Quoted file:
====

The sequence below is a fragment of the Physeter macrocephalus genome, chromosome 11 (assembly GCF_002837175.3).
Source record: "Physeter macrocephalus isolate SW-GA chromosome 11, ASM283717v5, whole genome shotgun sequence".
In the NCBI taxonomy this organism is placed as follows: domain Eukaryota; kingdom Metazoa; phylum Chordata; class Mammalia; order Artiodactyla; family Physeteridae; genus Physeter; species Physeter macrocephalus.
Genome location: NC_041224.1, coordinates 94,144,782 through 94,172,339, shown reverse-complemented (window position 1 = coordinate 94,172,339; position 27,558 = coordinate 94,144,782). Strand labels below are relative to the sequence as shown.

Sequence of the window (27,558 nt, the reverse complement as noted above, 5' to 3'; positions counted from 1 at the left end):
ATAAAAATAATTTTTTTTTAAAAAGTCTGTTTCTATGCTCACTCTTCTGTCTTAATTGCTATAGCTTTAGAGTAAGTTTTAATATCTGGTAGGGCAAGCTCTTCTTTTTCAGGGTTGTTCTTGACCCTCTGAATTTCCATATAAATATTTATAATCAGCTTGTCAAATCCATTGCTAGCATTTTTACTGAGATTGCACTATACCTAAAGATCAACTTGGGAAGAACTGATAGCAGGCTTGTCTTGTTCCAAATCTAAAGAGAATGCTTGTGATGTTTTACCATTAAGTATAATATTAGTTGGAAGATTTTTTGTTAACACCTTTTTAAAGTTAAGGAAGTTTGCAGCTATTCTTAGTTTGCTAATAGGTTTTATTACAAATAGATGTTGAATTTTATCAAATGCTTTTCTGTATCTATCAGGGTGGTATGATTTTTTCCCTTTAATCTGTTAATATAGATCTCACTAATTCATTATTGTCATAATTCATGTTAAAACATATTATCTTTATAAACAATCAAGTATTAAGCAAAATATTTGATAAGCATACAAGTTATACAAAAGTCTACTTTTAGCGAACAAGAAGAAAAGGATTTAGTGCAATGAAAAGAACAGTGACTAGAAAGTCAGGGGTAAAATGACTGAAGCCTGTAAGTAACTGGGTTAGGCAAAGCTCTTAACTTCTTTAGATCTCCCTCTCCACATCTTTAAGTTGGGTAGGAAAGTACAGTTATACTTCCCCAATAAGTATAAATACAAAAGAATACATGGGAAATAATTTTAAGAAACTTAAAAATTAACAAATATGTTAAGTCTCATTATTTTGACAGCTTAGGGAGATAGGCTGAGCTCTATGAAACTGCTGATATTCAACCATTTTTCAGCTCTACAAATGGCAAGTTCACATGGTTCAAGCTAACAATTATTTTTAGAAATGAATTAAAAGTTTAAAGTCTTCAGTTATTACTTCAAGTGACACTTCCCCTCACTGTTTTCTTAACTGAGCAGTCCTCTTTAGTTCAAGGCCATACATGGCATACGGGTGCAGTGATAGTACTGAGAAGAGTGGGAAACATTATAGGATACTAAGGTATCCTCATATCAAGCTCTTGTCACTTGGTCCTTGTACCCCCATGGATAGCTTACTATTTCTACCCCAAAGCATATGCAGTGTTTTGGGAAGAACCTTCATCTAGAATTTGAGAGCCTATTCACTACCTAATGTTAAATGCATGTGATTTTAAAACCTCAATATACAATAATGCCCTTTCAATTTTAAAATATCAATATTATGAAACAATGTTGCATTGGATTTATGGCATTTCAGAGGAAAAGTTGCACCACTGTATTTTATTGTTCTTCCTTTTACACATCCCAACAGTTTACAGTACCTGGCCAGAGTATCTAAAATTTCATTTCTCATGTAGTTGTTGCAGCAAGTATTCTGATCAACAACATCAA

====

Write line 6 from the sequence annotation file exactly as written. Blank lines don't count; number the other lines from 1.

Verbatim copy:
ATAAAAATAATTTTTTTTTAAAAAGTCTGTTTCTATGCTCACTCTTCTGTCTTAATTGCTATAGCTTTAGAGTAAGTTTTAATATCTGGTAGGGCAAGCTCTTCTTTTTCAGGGTTGTTCTTGACCCTCTGAATTTCCATATAAATATTTATAATCAGCTTGTCAAATCCATTGCTAGCATTTTTACTGAGATTGCACTATACCTAAAGATCAACTTGGGAAGAACTGATAGCAGGCTTGTCTTGTTCCAAATCTAAAGAGAATGCTTGTGATGTTTTACCATTAAGTATAATATTAGTTGGAAGATTTTTTGTTAACACCTTTTTAAAGTTAAGGAAGTTTGCAGCTATTCTTAGTTTGCTAATAGGTTTTATTACAAATAGATGTTGAATTTTATCAAATGCTTTTCTGTATCTATCAGGGTGGTATGATTTTTTCCCTTTAATCTGTTAATATAGATCTCACTAATTCATTATTGTCATAATTCATGTTAAAACATATTATCTTTATAAACAATCAAGTATTAAGCAAAATATTTGATAAGCATACAAGTTATACAAAAGTCTACTTTTAGCGAACAAGAAGAAAAGGATTTAGTGCAATGAAAAGAACAGTGACTAGAAAGTCAGGGGTAAAATGACTGAAGCCTGTAAGTAACTGGGTTAGGCAAAGCTCTTAACTTCTTTAGATCTCCCTCTCCACATCTTTAAGTTGGGTAGGAAAGTACAGTTATACTTCCCCAATAAGTATAAATACAAAAGAATACATGGGAAATAATTTTAAGAAACTTAAAAATTAACAAATATGTTAAGTCTCATTATTTTGACAGCTTAGGGAGATAGGCTGAGCTCTATGAAACTGCTGATATTCAACCATTTTTCAGCTCTACAAATGGCAAGTTCACATGGTTCAAGCTAACAATTATTTTTAGAAATGAATTAAAAGTTTAAAGTCTTCAGTTATTACTTCAAGTGACACTTCCCCTCACTGTTTTCTTAACTGAGCAGTCCTCTTTAGTTCAAGGCCATACATGGCATACGGGTGCAGTGATAGTACTGAGAAGAGTGGGAAACATTATAGGATACTAAGGTATCCTCATATCAAGCTCTTGTCACTTGGTCCTTGTACCCCCATGGATAGCTTACTATTTCTACCCCAAAGCATATGCAGTGTTTTGGGAAGAACCTTCATCTAGAATTTGAGAGCCTATTCACTACCTAATGTTAAATGCATGTGATTTTAAAACCTCAATATACAATAATGCCCTTTCAATTTTAAAATATCAATATTATGAAACAATGTTGCATTGGATTTATGGCATTTCAGAGGAAAAGTTGCACCACTGTATTTTATTGTTCTTCCTTTTACACATCCCAACAGTTTACAGTACCTGGCCAGAGTATCTAAAATTTCATTTCTCATGTAGTTGTTGCAGCAAGTATTCTGATCAACAACATCAA